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More than 85 per cent of Barrick’s shareholders opposed multimillion-dollar payments to company founder Peter Munk, front, director Brian Mulroney, and the company’s new vice-chairman. (Fernando Morales/The Globe and Mail)
More than 85 per cent of Barrick’s shareholders opposed multimillion-dollar payments to company founder Peter Munk, front, director Brian Mulroney, and the company’s new vice-chairman. (Fernando Morales/The Globe and Mail)

CORPORATE GOVERNANCE

Barrick plans board changes after ‘huge wake-up call’ from investors Add to ...

Barrick Gold Corp. plans to overhaul its board of directors in the wake of a backlash from powerful shareholders.

Two of Barrick’s independent directors, Donald Carty and Robert Franklin, recently met or telephoned officials from eight major Canadian pension funds that spearheaded a revolt by shareholders complaining about lavish compensation practices.

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More than 85 per cent of Barrick’s shareholders signalled in a non-binding vote in April that they opposed a $17-million (U.S.) paycheque for the company’s new vice-chairman John Thornton and multimillion-dollar payments to company founder Peter Munk and director Brian Mulroney.

According to people familiar with the meetings, Mr. Carty, a Dallas-based director with Virgin America and Porter Airlines Inc. described the vote as “a huge wake-up call” about the need for better governance at Barrick.

The directors told the pension funds the board has launched a search for independent directors with an emphasis on executives with mining operating experience. It is expected that some of Barrick’s current directors will be replaced but the number of departures is unclear.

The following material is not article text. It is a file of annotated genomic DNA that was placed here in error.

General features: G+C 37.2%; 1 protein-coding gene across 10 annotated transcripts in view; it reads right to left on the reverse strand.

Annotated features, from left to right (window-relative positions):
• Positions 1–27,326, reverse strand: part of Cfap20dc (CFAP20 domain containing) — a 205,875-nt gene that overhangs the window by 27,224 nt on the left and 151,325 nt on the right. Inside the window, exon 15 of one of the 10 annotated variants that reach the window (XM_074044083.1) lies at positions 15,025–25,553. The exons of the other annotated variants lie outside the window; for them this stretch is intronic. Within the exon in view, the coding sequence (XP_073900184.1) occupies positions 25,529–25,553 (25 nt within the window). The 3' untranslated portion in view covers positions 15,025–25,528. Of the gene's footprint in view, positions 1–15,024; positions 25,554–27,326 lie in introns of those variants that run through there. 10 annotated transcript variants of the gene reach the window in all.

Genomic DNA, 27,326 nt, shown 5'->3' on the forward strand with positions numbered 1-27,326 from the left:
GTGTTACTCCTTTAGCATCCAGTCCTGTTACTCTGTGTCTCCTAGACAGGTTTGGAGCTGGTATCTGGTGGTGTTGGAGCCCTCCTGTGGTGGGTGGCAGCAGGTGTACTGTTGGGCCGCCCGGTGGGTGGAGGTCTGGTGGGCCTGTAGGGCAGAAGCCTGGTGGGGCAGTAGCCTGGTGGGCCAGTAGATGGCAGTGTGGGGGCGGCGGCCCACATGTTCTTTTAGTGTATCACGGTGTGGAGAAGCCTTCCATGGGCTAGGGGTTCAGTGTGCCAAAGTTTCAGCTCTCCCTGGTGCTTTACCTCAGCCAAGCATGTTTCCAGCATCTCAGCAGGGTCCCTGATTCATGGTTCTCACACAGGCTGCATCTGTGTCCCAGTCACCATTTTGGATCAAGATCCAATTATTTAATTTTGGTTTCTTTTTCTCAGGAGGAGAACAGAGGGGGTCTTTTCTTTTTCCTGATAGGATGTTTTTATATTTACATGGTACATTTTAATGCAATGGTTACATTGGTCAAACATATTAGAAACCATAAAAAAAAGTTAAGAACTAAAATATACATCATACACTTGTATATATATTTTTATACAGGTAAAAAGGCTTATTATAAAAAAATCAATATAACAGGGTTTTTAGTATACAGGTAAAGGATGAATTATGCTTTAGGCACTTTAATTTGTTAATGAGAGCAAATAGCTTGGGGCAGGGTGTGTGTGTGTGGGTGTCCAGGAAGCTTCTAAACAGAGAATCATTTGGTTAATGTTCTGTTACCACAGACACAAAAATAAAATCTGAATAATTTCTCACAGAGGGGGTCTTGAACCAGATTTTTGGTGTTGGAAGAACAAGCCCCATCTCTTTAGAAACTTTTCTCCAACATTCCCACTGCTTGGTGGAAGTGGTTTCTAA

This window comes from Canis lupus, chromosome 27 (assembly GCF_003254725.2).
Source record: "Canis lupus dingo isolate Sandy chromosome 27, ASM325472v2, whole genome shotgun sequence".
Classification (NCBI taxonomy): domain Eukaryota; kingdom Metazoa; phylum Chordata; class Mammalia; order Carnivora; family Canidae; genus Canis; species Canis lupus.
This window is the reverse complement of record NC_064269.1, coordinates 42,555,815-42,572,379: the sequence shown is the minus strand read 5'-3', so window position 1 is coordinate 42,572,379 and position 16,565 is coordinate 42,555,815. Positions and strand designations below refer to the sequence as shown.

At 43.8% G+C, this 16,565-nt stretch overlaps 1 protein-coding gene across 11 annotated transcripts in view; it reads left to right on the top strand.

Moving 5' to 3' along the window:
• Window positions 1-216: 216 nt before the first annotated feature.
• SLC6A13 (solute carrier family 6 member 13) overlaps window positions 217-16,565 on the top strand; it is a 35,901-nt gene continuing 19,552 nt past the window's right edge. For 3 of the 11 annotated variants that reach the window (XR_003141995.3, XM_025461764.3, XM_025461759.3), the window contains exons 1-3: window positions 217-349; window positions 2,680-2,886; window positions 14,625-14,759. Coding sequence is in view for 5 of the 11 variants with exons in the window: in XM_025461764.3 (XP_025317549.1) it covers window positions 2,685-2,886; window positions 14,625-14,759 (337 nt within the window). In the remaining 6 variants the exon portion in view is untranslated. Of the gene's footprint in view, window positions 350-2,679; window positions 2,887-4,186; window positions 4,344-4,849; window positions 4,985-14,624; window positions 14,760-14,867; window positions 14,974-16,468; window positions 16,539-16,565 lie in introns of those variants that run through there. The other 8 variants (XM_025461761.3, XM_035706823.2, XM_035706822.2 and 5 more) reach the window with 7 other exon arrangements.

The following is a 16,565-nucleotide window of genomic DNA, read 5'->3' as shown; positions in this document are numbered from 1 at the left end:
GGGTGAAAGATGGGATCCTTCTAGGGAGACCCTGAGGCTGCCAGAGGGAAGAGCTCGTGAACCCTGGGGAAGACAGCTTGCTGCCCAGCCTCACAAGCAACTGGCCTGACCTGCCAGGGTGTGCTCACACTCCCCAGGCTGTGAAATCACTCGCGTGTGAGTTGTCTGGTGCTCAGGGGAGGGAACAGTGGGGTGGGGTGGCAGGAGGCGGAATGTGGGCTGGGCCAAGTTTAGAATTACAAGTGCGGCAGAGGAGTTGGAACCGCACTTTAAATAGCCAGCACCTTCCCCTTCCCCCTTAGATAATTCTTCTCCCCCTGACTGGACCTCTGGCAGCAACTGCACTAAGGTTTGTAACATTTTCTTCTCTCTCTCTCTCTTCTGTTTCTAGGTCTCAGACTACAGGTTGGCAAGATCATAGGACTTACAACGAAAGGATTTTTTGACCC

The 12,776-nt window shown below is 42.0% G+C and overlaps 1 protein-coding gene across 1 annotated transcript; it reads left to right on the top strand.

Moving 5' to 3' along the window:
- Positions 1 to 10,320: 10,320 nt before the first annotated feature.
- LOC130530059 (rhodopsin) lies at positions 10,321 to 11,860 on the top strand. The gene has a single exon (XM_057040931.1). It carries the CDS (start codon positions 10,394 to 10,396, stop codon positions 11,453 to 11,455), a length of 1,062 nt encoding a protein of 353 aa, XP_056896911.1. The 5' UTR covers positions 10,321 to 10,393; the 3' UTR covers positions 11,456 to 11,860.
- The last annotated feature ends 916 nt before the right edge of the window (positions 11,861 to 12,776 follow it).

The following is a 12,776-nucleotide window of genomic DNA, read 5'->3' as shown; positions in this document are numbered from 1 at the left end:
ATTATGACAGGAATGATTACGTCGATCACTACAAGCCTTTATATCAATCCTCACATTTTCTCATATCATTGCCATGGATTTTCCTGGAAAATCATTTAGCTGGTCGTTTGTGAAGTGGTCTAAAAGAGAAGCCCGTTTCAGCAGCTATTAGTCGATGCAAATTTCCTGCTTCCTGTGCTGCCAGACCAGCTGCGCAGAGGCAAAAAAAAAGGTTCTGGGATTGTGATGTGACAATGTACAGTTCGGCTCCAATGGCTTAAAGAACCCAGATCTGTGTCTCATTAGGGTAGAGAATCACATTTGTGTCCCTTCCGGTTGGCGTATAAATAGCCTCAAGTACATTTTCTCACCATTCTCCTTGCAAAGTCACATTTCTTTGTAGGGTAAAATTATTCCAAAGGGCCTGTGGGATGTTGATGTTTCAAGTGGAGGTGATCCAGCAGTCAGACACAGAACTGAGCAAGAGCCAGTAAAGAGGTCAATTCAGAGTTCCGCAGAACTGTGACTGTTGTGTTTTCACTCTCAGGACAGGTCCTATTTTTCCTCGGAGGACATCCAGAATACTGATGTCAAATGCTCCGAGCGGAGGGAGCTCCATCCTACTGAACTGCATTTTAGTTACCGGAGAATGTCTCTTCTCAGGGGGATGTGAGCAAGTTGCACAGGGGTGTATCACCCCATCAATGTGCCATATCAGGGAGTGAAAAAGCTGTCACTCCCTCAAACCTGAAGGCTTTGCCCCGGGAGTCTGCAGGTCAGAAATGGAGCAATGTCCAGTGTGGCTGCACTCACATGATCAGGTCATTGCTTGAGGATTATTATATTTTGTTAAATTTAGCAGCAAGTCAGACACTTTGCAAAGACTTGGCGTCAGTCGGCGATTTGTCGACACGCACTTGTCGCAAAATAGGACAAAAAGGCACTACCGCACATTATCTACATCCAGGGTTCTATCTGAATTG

Barrick spokesman Andrew Lloyd confirmed that directors reached out to institutional investors “to better understand their concerns.” He declined to discuss whether boardroom changes are expected.

Increased shareholder criticism is putting an uncomfortable light on the role of company founder Peter Munk, who still exercises enormous influence over boardroom decisions despite the fact he currently holds only a small interest in the company. Mr. Munk, 85, told shareholders at the company’s annual meeting in April that it was his proposal to pay Mr. Thornton, a former Goldman Sachs executive, a $12-million signing bonus to join Barrick last year.

Barrick is under pressure to lower costs and boost profit after a decade of ambitious acquisitions has failed to deliver expected returns. Operating costs have soared at some mines and the company took a $3.8-billion charge on a controversial copper acquisition. At the same time, plunging gold prices are squeezing cash flow. Barrick’s stock price has fallen nearly 60 per cent to $17.28 (Canadian) in the past year on the Toronto Stock Exchange, its lowest level since 1992. During the same time, spot gold prices have tumbled 32 per cent to about $1,287 (U.S.) an ounce.

The price decline has prompted the company to sharply reduce capital and operating costs, including an announcement Monday that it is terminating 100 jobs in its head office and an additional 65 in its Nevada and Utah operations.

The financial restraint is at odds with the generous bonuses and pay hikes that triggered so much outrage from Barrick’s shareholders. Some shareholders say the discordant compensation practices underline the need for stronger independent directors.

“What value are these guys providing?,” asked Michael Morris, a manager with a small Indianapolis hedge fund that owns Barrick stock options.

Mr. Morris wrote a 10-page letter to Barrick’s board in late April, urging the company to sell a number of its assets and better align executive and boardroom compensation with shareholder returns. Mr. Morris said he is talking to other hedge funds to build support for asset sales, but it is not clear how much support he has. He said Barrick has not replied to his letter.

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